Weirdly Three Bedrooms In Manhattan has many of the ingredients of a traditional romance novel, but the dysfunctional relationship that develops is anything but romantic. Instead I think Simenon gives us an authentic portrait of loneliness. There is very little happiness in this novel, but I thoroughly enjoyed reading it.

Etsy Find!
by a brown paper parcel in

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Books by George Simenon / Contemporary fiction / Books from Belgium

Saturday, 1 August 2020

A Month In Books - July 2020

Welcome to July's Month In Books roundup!
We're cautiously back on the road again having spent a few night in Belgium and are now exploring the Netherlands. Our favourite stop so far was Gouda which is a lovely town to visit. We love the extensive cycling-based infrastructure which makes getting around a real pleasure, even for a nervous cyclist like me! Apologies to any Goudians put out by our lack of Dutch cycling competence though - especially mine. We felt like we needed to be wearing tabards printed with Pas Op Voor Wiebels (Beware Of Wobbles) because everyone else assumed we could zip about as blithely as they can!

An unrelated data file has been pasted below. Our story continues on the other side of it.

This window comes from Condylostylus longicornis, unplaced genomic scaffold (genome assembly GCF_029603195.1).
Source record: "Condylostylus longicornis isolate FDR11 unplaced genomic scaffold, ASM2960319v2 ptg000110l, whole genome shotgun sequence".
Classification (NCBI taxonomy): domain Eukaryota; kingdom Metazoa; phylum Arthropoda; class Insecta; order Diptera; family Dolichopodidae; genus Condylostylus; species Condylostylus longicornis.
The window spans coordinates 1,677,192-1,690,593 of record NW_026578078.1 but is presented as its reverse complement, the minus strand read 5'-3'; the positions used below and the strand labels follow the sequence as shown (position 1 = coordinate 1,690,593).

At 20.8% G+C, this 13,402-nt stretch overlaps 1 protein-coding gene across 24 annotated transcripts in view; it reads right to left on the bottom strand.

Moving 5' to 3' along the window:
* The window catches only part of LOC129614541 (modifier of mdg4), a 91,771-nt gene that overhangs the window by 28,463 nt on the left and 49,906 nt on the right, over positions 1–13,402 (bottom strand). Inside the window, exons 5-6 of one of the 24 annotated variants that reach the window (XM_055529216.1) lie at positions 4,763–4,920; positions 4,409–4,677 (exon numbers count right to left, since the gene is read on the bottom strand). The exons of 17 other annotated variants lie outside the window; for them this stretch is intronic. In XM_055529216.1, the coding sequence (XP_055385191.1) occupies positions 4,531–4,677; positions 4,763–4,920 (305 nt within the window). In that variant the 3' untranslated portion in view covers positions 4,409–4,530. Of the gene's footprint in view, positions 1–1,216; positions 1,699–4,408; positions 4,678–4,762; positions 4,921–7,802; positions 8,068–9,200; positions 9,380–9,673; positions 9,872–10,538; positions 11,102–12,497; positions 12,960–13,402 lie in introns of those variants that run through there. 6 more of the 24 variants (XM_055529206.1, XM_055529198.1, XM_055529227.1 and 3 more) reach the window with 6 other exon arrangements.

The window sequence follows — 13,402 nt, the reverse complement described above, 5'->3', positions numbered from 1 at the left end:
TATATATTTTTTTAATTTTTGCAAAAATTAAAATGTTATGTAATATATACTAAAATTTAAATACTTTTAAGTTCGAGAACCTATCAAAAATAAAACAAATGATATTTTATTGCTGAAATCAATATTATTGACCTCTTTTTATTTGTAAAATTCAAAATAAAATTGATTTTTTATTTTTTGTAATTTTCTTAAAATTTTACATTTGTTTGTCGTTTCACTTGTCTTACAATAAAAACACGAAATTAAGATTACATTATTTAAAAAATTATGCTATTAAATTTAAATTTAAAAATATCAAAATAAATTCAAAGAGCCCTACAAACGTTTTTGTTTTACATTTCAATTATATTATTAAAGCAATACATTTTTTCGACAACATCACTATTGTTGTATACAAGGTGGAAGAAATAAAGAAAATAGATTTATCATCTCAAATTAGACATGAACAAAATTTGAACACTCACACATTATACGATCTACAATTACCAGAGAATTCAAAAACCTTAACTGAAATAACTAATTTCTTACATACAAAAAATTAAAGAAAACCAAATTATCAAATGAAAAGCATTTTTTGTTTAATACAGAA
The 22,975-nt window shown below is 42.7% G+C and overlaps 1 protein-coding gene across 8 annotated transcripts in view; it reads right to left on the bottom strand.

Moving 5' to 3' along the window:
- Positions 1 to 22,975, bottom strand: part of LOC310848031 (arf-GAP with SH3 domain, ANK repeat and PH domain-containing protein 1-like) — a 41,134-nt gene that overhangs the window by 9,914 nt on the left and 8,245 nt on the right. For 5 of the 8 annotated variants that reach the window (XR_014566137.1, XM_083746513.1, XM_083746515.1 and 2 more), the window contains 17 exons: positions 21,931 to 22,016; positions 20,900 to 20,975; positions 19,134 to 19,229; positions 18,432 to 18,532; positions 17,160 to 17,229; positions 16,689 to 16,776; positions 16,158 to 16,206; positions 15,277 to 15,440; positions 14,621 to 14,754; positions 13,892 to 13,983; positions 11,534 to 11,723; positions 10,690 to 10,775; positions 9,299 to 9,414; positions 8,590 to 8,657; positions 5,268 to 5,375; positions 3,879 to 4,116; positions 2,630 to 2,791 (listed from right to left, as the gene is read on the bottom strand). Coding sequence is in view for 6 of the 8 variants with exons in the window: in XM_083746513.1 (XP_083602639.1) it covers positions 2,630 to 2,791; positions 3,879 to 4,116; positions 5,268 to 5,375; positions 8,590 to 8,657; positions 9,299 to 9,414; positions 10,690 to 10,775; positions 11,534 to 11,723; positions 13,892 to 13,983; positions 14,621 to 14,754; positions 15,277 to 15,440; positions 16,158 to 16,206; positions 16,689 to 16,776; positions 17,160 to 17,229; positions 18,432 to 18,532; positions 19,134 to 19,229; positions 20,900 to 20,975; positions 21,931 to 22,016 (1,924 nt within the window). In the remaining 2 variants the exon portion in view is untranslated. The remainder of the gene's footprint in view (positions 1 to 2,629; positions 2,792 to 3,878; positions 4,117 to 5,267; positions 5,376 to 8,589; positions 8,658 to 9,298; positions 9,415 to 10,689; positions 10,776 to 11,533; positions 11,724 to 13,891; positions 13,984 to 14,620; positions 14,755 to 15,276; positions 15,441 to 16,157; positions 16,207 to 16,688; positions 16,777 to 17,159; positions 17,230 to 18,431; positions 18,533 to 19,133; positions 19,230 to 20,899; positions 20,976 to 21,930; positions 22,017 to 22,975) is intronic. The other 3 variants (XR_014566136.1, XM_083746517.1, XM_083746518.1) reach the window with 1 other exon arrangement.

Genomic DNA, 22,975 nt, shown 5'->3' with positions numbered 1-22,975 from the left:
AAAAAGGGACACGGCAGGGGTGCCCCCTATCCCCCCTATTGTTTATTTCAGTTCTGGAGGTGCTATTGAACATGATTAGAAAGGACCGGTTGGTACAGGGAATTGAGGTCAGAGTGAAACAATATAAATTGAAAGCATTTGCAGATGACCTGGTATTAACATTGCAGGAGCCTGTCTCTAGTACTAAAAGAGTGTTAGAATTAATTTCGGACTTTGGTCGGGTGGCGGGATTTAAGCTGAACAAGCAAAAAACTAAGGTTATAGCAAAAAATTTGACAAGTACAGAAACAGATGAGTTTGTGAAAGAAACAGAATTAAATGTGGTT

Regular blog series:

In July I blogged a Caribbean WorldReads from Trinidad and Tobago. This month's Cover Characteristics collection featured Streetlights and my 5 Books, 1 Theme quintet were all 17th Century HistFic novels. I also shared my favourite Bookish Etsy Finds.
I'm still up to date on State of the ARC which I am very pleased about and managed to haul fewer books than I read.

Now, on with this Reading Roundup!
(Clicking each cover image will take you directly to my Literary Flits review or Spotlight page)

My Reviews

(Click the cover images to visit their reviews)




Book Of The Month for July goes to Chasing Solace by Karl Drinkwater, my favourite so far of his brilliant scifi series.

I hope you have found some books to tempt you in this selection! You can keep up with my daily book posts on Literary Flits plus there's now loads of Book Spotlights and Cover Reveals blogged on Stephanie Jane. Don't forget to keep up with my Giveaway Listings too!